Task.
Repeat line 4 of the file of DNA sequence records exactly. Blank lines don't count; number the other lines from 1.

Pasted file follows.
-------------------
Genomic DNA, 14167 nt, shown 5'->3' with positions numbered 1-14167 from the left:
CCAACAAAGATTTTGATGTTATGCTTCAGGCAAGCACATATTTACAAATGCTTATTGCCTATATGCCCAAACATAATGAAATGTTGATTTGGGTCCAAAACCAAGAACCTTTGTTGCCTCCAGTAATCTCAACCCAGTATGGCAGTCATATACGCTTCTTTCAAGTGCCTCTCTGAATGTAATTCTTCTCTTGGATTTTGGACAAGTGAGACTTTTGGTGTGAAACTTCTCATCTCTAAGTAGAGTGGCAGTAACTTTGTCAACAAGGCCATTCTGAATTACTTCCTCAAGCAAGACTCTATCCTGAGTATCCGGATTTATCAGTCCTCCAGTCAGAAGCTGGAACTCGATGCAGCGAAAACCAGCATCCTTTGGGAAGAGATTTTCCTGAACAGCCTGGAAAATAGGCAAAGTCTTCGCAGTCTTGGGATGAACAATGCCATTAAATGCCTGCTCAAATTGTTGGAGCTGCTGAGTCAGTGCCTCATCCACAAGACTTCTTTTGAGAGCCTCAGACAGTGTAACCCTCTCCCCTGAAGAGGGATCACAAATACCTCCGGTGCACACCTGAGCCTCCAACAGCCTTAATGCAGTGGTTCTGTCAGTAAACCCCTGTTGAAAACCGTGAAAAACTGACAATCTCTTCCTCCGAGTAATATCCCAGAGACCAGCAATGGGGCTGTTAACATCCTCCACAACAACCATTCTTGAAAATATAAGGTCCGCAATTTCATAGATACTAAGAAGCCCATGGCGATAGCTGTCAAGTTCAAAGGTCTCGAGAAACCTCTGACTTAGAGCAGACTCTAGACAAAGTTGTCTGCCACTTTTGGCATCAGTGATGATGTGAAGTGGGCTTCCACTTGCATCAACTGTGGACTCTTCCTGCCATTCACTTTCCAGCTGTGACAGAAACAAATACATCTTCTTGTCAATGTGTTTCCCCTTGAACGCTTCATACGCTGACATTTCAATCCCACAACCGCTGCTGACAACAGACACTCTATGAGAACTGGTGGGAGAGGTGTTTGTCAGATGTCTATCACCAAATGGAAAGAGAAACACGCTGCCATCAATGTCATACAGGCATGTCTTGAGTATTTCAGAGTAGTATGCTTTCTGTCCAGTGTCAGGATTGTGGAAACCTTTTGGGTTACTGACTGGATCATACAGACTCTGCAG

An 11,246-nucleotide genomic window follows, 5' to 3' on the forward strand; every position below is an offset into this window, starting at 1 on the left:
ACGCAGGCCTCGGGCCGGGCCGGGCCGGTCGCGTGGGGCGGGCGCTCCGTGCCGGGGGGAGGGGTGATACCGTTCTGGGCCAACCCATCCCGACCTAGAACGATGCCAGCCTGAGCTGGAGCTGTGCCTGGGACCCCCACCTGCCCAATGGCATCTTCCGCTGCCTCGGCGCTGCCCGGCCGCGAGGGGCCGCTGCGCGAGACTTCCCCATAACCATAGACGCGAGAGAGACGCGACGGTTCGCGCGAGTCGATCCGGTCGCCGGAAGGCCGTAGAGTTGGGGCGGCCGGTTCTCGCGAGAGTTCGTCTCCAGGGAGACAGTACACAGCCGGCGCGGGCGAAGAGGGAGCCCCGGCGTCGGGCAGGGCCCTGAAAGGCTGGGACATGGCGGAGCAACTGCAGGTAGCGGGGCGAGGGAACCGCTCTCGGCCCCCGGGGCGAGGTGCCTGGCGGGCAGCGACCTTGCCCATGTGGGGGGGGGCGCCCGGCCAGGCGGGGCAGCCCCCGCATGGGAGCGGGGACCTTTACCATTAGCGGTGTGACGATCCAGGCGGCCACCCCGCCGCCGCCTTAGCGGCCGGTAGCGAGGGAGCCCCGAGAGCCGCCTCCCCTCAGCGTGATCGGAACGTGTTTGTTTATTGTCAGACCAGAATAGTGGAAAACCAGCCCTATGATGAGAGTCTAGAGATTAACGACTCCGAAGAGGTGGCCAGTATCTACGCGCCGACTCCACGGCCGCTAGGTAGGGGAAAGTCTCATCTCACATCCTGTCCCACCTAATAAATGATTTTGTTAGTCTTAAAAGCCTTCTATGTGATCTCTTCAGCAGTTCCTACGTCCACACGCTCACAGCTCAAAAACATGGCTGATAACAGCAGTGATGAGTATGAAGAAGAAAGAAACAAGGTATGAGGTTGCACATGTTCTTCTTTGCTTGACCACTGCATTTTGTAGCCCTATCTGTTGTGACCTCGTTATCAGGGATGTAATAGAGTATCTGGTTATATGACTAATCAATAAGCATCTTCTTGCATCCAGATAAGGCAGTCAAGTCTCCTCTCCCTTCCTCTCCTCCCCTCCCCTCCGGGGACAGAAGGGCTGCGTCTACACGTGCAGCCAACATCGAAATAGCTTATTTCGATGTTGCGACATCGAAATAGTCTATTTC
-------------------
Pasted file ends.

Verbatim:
ACGCAGGCCTCGGGCCGGGCCGGGCCGGTCGCGTGGGGCGGGCGCTCCGTGCCGGGGGGAGGGGTGATACCGTTCTGGGCCAACCCATCCCGACCTAGAACGATGCCAGCCTGAGCTGGAGCTGTGCCTGGGACCCCCACCTGCCCAATGGCATCTTCCGCTGCCTCGGCGCTGCCCGGCCGCGAGGGGCCGCTGCGCGAGACTTCCCCATAACCATAGACGCGAGAGAGACGCGACGGTTCGCGCGAGTCGATCCGGTCGCCGGAAGGCCGTAGAGTTGGGGCGGCCGGTTCTCGCGAGAGTTCGTCTCCAGGGAGACAGTACACAGCCGGCGCGGGCGAAGAGGGAGCCCCGGCGTCGGGCAGGGCCCTGAAAGGCTGGGACATGGCGGAGCAACTGCAGGTAGCGGGGCGAGGGAACCGCTCTCGGCCCCCGGGGCGAGGTGCCTGGCGGGCAGCGACCTTGCCCATGTGGGGGGGGGCGCCCGGCCAGGCGGGGCAGCCCCCGCATGGGAGCGGGGACCTTTACCATTAGCGGTGTGACGATCCAGGCGGCCACCCCGCCGCCGCCTTAGCGGCCGGTAGCGAGGGAGCCCCGAGAGCCGCCTCCCCTCAGCGTGATCGGAACGTGTTTGTTTATTGTCAGACCAGAATAGTGGAAAACCAGCCCTATGATGAGAGTCTAGAGATTAACGACTCCGAAGAGGTGGCCAGTATCTACGCGCCGACTCCACGGCCGCTAGGTAGGGGAAAGTCTCATCTCACATCCTGTCCCACCTAATAAATGATTTTGTTAGTCTTAAAAGCCTTCTATGTGATCTCTTCAGCAGTTCCTACGTCCACACGCTCACAGCTCAAAAACATGGCTGATAACAGCAGTGATGAGTATGAAGAAGAAAGAAACAAGGTATGAGGTTGCACATGTTCTTCTTTGCTTGACCACTGCATTTTGTAGCCCTATCTGTTGTGACCTCGTTATCAGGGATGTAATAGAGTATCTGGTTATATGACTAATCAATAAGCATCTTCTTGCATCCAGATAAGGCAGTCAAGTCTCCTCTCCCTTCCTCTCCTCCCCTCCCCTCCGGGGACAGAAGGGCTGCGTCTACACGTGCAGCCAACATCGAAATAGCTTATTTCGATGTTGCGACATCGAAATAGTCTATTTC